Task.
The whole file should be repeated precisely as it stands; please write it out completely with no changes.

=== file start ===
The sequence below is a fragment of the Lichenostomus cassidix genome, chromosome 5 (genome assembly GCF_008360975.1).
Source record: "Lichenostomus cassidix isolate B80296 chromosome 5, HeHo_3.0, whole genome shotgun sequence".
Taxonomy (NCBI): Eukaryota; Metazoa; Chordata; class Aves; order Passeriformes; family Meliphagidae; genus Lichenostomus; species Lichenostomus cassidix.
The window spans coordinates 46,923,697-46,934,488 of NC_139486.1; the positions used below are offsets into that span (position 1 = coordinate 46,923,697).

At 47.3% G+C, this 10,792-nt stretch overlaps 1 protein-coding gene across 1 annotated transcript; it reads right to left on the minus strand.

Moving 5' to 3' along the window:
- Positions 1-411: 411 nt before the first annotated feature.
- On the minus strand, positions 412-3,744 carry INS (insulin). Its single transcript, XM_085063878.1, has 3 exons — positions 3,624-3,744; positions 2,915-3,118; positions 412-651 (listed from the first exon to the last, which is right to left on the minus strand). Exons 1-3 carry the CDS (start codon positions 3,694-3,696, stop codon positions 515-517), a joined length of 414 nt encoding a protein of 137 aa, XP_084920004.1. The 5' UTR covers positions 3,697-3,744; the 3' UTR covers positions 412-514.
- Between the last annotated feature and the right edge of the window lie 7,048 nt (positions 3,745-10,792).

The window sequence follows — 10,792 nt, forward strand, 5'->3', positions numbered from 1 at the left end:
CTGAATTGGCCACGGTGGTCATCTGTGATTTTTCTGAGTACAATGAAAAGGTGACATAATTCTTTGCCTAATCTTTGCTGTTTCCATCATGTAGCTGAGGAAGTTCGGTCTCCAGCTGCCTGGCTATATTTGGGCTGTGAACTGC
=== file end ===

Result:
The sequence below is a fragment of the Lichenostomus cassidix genome, chromosome 5 (genome assembly GCF_008360975.1).
Source record: "Lichenostomus cassidix isolate B80296 chromosome 5, HeHo_3.0, whole genome shotgun sequence".
Taxonomy (NCBI): Eukaryota; Metazoa; Chordata; class Aves; order Passeriformes; family Meliphagidae; genus Lichenostomus; species Lichenostomus cassidix.
The window spans coordinates 46,923,697-46,934,488 of NC_139486.1; the positions used below are offsets into that span (position 1 = coordinate 46,923,697).

At 47.3% G+C, this 10,792-nt stretch overlaps 1 protein-coding gene across 1 annotated transcript; it reads right to left on the minus strand.

Moving 5' to 3' along the window:
- Positions 1-411: 411 nt before the first annotated feature.
- On the minus strand, positions 412-3,744 carry INS (insulin). Its single transcript, XM_085063878.1, has 3 exons — positions 3,624-3,744; positions 2,915-3,118; positions 412-651 (listed from the first exon to the last, which is right to left on the minus strand). Exons 1-3 carry the CDS (start codon positions 3,694-3,696, stop codon positions 515-517), a joined length of 414 nt encoding a protein of 137 aa, XP_084920004.1. The 5' UTR covers positions 3,697-3,744; the 3' UTR covers positions 412-514.
- Between the last annotated feature and the right edge of the window lie 7,048 nt (positions 3,745-10,792).

The window sequence follows — 10,792 nt, forward strand, 5'->3', positions numbered from 1 at the left end:
CTGAATTGGCCACGGTGGTCATCTGTGATTTTTCTGAGTACAATGAAAAGGTGACATAATTCTTTGCCTAATCTTTGCTGTTTCCATCATGTAGCTGAGGAAGTTCGGTCTCCAGCTGCCTGGCTATATTTGGGCTGTGAACTGC